Wednesday 19 September 2018


About $30 million is lying idle in unclaimed pensions as close to 50 000 pensioners have not been collecting their monthly pension pay-outs, an Insurance and Pensions Commission (Ipec) official has said.

Ipec public relations officer Lloyd Gumbo last week said the insurance sector regulator was now working on publishing a list of the beneficiaries adding a system to access the pension’s database was also being developed.

“As Ipec we have requested a list of pension fund beneficiaries who have not been claiming their funds or their money. We have requested the list and have since been given some of the names but not all of them.

“They are still compiling so what we intend to do is to make it easy for these beneficiaries to be able to access or know that they have benefits that they have not claimed. We intend to publish the names of all the people who have not claimed their dues,” Gumbo told journalists in Mutare on the side-lines of Pensions Awareness Day commemorations.

The number has since gone up from the $25 million that was lying idle in the first quarter of the year after 24 000 pensioners failed to collect their pension pay-outs, Gumbo said Ipec was conducting awareness programmes around the issue.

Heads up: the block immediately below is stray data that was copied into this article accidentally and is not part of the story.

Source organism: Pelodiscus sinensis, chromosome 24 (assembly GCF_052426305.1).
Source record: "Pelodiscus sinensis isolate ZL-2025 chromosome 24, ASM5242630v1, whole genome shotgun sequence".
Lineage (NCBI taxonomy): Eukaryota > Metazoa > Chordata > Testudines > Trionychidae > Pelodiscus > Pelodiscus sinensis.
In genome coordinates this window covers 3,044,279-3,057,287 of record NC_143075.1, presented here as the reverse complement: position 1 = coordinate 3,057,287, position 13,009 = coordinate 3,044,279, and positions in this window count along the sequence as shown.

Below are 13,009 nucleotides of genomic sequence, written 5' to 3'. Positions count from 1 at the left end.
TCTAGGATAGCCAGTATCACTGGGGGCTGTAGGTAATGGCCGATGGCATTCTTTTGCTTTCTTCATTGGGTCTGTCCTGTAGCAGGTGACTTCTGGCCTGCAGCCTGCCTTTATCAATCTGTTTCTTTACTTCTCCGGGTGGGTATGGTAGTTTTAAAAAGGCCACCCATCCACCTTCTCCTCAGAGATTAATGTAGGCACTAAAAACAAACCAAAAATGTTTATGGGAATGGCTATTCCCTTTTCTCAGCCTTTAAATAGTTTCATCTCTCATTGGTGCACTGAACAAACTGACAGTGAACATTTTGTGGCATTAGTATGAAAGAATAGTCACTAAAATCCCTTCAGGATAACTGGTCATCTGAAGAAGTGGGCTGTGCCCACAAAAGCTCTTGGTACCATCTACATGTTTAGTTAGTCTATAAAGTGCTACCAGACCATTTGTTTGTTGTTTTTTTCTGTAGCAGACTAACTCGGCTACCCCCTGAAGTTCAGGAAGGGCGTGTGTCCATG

“The figure has gone up. These people are now almost 50 000, who have not been claiming their money which amounts to about $30 million which has not been claimed.

“We are also working on a system that will make it possible for someone to check on our website for their benefit status. This is happening in other countries like South Africa,” he said.

The unclaimed funds are presently being kept in a “Guardian Fund.”
“The money is put into what is known as a Guardian Fund then eventually used for national infrastructure development projects if five years lapse without the money being claimed,” he said.

According to Gumbo some of the unclaimed funds belong to immigrant pensioners who have since gone back to their home countries.

“The most common case is with Malawian and Mozambique nationals who went back to their home countries. The Mining Industry Pension Fund has even followed some to their countries so that they can come back and claim their pensions.

“In other instances there are Zimbabwean employees who have even forgotten about the pensions,” he said.

The National Social Security Authority’s (Nssa), which administers pensions, recently increased pension pay-outs from $60 to $80 yet pensioners are still facing difficulties in accessing the money on the back of Zimbabwe’s cash shortages.

A Nssa official recently said some of the unclaimed funds belonged to pensioners who failed to register with the social security agency’s biometric system last year. — Financial Gazette


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